Fashionable clothing and leather products can be found in most commercial areas; jackets, boots and shoes are easily available However, Buenos Aires only has a relatively mild climate, so truly cold-weather gear is harder to find here Long coats or heavy gloves may not be in stock; similarly, jeans and other basics, are thinly constructed compared to those in cooler countries The Andes regions and Patagonia are considerably colder in the winter, so thick clothing is much easier to find here

Electronics will not be cheap, as they are imported from elsewhere; music, books, and movies will be discounted by the weak peso, though

Most freestanding shops in Buenos Aires are open 10AM-8PM on weekdays, and some of them also Saturdays and Sundays, depending on what area of the city they are in Enclosed malls, however, set their own hours, and are also open on the weekends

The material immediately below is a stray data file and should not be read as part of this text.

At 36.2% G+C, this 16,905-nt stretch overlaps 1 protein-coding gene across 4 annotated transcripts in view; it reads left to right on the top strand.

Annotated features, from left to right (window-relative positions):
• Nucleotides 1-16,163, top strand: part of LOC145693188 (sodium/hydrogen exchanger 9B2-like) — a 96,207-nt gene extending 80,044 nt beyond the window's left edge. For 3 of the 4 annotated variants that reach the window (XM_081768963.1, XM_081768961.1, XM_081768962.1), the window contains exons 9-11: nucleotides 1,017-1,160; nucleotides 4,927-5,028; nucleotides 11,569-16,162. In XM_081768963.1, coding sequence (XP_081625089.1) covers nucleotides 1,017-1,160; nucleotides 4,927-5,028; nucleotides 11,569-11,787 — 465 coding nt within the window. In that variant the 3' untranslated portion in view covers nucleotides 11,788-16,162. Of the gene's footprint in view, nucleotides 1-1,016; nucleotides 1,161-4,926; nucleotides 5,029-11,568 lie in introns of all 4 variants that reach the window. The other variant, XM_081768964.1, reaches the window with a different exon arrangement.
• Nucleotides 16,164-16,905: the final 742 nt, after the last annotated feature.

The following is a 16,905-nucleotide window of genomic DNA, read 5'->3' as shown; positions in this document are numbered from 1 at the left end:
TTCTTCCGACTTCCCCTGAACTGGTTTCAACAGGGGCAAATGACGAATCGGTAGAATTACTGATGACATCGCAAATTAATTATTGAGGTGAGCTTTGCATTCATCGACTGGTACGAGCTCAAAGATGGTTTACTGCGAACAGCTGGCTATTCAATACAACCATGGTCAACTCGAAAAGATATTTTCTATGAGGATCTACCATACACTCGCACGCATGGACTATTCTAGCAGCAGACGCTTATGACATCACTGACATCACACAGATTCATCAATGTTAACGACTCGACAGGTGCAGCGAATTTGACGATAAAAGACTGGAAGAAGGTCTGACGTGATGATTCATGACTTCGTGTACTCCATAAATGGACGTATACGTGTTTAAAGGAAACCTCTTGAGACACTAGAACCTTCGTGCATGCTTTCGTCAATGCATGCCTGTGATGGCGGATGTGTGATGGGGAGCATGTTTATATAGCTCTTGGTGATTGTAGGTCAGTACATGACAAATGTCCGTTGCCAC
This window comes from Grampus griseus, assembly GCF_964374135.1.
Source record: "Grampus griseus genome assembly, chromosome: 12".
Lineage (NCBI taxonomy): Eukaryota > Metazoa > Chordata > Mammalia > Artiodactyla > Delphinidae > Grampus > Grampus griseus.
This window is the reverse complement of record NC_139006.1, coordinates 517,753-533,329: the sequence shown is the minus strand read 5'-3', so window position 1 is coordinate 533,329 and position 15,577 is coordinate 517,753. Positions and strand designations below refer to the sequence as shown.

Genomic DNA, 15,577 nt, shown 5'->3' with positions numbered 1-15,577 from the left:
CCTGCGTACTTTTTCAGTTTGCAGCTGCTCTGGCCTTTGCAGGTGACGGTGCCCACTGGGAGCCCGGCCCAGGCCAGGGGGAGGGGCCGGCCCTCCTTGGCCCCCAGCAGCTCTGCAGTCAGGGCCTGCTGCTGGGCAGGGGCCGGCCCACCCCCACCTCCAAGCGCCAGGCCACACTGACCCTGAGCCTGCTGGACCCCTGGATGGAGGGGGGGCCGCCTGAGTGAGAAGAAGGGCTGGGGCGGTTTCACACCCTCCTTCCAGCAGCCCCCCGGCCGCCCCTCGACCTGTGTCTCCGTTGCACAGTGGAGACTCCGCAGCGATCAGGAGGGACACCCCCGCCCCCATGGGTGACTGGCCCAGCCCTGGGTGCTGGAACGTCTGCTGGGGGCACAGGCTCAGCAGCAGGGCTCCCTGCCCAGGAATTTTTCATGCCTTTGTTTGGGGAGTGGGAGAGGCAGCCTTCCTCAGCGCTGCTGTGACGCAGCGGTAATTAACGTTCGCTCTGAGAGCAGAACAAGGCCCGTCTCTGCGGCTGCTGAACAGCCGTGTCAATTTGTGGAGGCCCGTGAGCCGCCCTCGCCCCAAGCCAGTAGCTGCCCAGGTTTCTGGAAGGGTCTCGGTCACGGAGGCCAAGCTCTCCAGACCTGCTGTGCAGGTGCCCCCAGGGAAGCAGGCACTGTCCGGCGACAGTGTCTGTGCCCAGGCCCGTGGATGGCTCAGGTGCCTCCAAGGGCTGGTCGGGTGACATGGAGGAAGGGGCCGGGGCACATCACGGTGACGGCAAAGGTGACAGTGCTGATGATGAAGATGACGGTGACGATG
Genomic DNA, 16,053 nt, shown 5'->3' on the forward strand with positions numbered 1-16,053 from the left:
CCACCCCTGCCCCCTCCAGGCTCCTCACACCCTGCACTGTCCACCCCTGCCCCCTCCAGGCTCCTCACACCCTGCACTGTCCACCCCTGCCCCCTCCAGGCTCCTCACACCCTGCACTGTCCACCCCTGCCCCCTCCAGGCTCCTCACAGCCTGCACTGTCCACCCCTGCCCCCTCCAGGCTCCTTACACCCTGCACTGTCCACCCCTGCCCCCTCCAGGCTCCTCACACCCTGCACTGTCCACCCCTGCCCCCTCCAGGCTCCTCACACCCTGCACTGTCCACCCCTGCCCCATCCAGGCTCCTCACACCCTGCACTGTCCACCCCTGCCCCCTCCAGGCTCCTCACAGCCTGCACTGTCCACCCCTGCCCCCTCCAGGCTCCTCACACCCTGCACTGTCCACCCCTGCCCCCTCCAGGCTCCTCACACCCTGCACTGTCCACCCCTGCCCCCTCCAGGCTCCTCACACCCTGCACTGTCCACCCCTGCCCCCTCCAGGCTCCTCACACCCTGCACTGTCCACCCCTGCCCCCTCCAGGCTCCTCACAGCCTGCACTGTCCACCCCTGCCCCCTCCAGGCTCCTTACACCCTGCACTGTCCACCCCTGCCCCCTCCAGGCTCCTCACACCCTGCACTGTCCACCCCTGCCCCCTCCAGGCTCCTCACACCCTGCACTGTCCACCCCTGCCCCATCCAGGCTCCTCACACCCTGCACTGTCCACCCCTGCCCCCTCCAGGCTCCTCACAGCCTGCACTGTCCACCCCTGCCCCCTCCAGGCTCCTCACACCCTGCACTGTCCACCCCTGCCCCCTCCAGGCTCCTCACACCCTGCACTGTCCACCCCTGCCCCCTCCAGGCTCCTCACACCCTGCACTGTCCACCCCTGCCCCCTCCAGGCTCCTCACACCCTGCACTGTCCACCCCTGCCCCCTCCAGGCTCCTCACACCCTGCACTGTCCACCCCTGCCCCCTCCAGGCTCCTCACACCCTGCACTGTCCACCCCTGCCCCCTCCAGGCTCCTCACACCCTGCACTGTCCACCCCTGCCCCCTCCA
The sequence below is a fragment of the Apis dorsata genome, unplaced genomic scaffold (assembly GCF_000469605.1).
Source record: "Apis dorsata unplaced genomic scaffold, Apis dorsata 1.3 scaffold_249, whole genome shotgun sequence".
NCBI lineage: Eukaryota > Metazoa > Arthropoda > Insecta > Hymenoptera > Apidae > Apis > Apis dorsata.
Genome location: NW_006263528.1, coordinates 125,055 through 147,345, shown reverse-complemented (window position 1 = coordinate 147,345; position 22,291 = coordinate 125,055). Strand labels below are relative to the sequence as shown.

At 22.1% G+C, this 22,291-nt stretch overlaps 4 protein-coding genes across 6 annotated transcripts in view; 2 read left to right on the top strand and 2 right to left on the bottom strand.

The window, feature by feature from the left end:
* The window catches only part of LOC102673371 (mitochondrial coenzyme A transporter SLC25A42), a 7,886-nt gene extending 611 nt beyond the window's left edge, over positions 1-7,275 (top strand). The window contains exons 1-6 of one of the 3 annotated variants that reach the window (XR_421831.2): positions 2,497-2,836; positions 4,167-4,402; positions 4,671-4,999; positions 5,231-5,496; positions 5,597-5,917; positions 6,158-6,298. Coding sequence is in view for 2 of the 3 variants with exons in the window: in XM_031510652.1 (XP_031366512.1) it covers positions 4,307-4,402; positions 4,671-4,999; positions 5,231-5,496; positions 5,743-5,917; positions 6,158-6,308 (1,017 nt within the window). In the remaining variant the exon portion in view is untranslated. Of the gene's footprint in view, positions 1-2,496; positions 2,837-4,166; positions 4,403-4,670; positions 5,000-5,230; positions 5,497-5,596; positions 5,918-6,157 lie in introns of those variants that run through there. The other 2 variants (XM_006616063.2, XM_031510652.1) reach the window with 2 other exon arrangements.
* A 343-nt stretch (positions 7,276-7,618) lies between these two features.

Most places outside of the city of Buenos Aires, where most stores remain open during a siesta, still observe a siesta from approximately 12 until 4 PM; almost all businesses are closed during this time The precise closing hours vary from store to store, according to the preferences of the owner Shops and offices generally open again in the evening until 9 or 10 PM

Food and eating in Argentina

Argentinian breakfast is somewhat light compared to what travellers from English-speaking countries are accustomed to Hotels typically provide a free buffet consisting of coffee, tea, drinkable yogurt, assorted pastries and toast, fruit, and perhaps cereal These kinds of breakfasts are also readily available in the many cafes